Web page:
Lee M.S.,Veterinary Surgical Centers | Taylor J.,Veterinary Surgical Centers | Lefbom B.,Hope Center for Advanced Veterinary Medicine
Journal of Feline Medicine and Surgery | Year: 2014

A 10-week-old domestic shorthair kitten was referred for intermittent episodes of dyspnea, cyanosis and a suspected congenital thoracic anomaly. Physical examination showed an obvious palpable concavity in the caudal thoracic spine. Thoracic radiographs showed severe caudal thoracic lordosis from T5 to T13 with a Cobb angle of -77°, a centroid lordosis angle of -68°, a vertebral index of 6.3 and a flattened sternum. Severe loss of vital capacity was suspected and surgical correction of the thoracic deformity was to be performed in two separate stages, the first being surgical ventral distraction on the sternum to increase thoracic volume and rigid fixation with an external splint. The second stage, if required, would be surgical correction of the spinal deformity to also increase thoracic volume. The initial stage of surgery was performed and postoperative radiographs showed a vertebral index of 10.3. The kitten suffered a left sided pneumothorax in recovery and died from cardiorespiratory arrest despite immediate pleural drainage and cardiopulmonary resuscitation. Treatment recommendations that may benefit future case management are discussed. © ISFM and AAFP 2014. Source


Monaco T.A.,Veterinary Surgical Centers | Taylor J.A.,Veterinary Surgical Centers | Langenbach A.,Veterinary Surgical Centers | Gordon S.,Veterinary Surgical Centers | Vance E.,Virginia Polytechnic Institute and State University
Canadian Veterinary Journal | Year: 2014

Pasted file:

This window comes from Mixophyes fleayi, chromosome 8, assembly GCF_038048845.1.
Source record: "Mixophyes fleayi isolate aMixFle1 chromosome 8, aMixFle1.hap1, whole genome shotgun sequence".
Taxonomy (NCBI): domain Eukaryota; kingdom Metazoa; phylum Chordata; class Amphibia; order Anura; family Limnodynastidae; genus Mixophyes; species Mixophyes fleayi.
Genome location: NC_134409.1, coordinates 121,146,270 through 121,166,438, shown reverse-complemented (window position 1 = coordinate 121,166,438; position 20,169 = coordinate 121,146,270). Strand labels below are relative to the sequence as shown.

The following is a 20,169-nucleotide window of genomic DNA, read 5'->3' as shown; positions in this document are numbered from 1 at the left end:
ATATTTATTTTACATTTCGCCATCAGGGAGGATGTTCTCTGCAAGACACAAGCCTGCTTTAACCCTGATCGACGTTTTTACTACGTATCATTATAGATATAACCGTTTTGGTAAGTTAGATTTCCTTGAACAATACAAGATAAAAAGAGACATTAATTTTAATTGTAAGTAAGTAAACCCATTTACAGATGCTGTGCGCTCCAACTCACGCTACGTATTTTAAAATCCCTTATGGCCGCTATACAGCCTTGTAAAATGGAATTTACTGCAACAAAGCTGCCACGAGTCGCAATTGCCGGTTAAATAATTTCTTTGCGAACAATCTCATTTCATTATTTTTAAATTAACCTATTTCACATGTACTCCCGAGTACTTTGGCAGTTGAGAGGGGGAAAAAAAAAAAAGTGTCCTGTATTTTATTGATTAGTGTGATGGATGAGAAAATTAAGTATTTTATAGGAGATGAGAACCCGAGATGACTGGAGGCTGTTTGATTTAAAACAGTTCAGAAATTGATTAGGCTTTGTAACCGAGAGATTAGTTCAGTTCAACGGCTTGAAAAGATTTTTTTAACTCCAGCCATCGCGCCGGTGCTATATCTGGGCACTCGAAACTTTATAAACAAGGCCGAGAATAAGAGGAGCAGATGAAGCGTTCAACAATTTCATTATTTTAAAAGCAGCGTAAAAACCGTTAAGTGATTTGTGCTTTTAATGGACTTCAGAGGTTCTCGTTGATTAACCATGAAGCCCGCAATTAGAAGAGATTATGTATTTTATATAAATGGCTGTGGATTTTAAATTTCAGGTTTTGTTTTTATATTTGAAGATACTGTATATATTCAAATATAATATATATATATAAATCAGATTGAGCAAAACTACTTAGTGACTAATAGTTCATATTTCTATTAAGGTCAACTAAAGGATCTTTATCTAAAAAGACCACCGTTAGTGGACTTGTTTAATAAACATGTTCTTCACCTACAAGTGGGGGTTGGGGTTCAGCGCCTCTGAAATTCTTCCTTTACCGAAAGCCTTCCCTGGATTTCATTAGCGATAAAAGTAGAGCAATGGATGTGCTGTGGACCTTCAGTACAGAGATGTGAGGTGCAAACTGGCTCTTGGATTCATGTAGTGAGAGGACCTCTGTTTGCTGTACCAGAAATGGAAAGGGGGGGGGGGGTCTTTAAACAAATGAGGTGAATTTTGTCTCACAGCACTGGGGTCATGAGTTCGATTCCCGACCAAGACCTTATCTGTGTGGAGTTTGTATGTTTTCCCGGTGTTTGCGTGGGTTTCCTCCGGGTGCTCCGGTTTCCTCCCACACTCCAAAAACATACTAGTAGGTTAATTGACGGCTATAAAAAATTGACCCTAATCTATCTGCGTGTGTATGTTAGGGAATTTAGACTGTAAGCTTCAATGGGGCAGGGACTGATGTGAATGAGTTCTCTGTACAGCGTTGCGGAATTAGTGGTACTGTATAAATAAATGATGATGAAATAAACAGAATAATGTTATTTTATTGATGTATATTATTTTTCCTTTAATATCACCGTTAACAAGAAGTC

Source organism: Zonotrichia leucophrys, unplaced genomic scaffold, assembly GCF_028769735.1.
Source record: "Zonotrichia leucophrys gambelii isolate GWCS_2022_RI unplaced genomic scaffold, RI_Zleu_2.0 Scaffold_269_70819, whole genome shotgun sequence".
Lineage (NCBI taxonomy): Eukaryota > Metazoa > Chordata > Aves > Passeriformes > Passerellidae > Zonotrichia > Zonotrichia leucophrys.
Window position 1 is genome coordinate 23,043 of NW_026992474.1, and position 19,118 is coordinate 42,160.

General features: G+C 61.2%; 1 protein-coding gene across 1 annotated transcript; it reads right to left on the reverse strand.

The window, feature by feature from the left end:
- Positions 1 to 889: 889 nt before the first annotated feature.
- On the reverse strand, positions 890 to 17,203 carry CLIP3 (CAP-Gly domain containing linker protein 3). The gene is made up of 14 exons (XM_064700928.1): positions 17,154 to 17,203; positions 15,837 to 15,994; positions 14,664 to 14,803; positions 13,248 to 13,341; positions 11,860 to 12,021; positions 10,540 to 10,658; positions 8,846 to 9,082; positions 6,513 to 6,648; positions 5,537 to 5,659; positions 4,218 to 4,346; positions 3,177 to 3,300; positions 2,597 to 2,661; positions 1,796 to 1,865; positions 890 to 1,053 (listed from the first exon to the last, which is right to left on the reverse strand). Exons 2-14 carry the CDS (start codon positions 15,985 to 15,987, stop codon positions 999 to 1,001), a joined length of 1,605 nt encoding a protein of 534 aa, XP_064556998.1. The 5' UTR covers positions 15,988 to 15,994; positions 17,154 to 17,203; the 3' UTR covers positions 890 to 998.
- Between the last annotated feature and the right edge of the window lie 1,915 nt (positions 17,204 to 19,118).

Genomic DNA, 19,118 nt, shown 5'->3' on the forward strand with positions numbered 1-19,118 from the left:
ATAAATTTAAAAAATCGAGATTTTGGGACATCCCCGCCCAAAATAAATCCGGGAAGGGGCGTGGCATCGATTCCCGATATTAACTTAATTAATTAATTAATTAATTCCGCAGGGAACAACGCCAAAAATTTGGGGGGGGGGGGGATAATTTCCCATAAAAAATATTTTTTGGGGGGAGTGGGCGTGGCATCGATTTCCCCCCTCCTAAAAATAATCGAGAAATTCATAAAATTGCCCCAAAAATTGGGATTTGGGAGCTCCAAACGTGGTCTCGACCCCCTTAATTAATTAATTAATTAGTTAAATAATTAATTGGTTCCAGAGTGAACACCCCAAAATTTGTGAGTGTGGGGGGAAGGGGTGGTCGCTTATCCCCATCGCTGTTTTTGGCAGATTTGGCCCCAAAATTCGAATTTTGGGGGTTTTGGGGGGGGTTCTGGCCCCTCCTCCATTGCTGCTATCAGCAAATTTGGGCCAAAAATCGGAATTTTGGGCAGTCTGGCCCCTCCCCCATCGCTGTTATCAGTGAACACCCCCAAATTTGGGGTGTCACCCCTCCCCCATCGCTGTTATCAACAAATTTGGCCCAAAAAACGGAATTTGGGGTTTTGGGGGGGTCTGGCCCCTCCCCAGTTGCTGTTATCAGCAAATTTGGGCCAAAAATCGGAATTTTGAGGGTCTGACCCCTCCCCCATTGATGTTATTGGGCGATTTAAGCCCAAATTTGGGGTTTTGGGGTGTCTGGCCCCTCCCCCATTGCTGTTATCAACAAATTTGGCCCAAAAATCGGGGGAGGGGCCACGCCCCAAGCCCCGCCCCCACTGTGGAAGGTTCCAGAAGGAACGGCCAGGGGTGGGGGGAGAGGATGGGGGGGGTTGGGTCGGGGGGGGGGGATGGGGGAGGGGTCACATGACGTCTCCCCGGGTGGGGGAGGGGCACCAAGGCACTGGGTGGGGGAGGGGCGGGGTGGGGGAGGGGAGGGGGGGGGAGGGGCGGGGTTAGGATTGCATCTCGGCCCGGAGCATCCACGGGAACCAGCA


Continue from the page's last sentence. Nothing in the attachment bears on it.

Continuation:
This study evaluated segmental measurement techniques for predicting immediate post-deployment intraluminal tracheal stent length in dogs with naturally occurring tracheal collapse. Radiographs of 12 client-owned dogs that underwent intraluminal tracheal stent placement were retrospectively reviewed. Tracheal lengths were divided into 1, 2, 3, or 4 equal segments. Stent lengths were predicted using the widest dorsoventral height of each segment, with and without the addition of 10%, and an accompanying foreshortening chart. Techniques were compared for intra- and inter-observer reliability, and post-deployment stent length predictability. There was good to high intra- and inter-observer reliability for all segmental measurements; median intra-class correlation coefficients were 0.98 and 0.92, respectively. Measuring 2 segments without the addition of 10% to the widths was significantly more accurate in predicting immediate post-deployment stent length in terms of percent (P = 0.03) and absolute difference (P = 0.02). Segmental measuring techniques are repeatable amongst observers and may help guide stent selection. Source


Taylor J.A.,Veterinary Surgical Centers | Lee M.S.,Veterinary Surgical Centers | Nicholson M.E.,Veterinary Surgical Centers | Justin R.B.,Life Center
Canadian Veterinary Journal | Year: 2014

An 11-year-old spayed female pit bull terrier was presented with a 2-month history of polyuria, polydipsia, polyphagia, and panting. Serum chemistry, blood and urine analysis, and tests for hyperadrenocorticism suggested an adrenal tumor. Abdominal ultrasound identified a mass caudal to the right kidney. The mass was completely excised and histopathology was consistent with endocrine carcinoma. Three years later there was no evidence of recurrence or metastasis. Source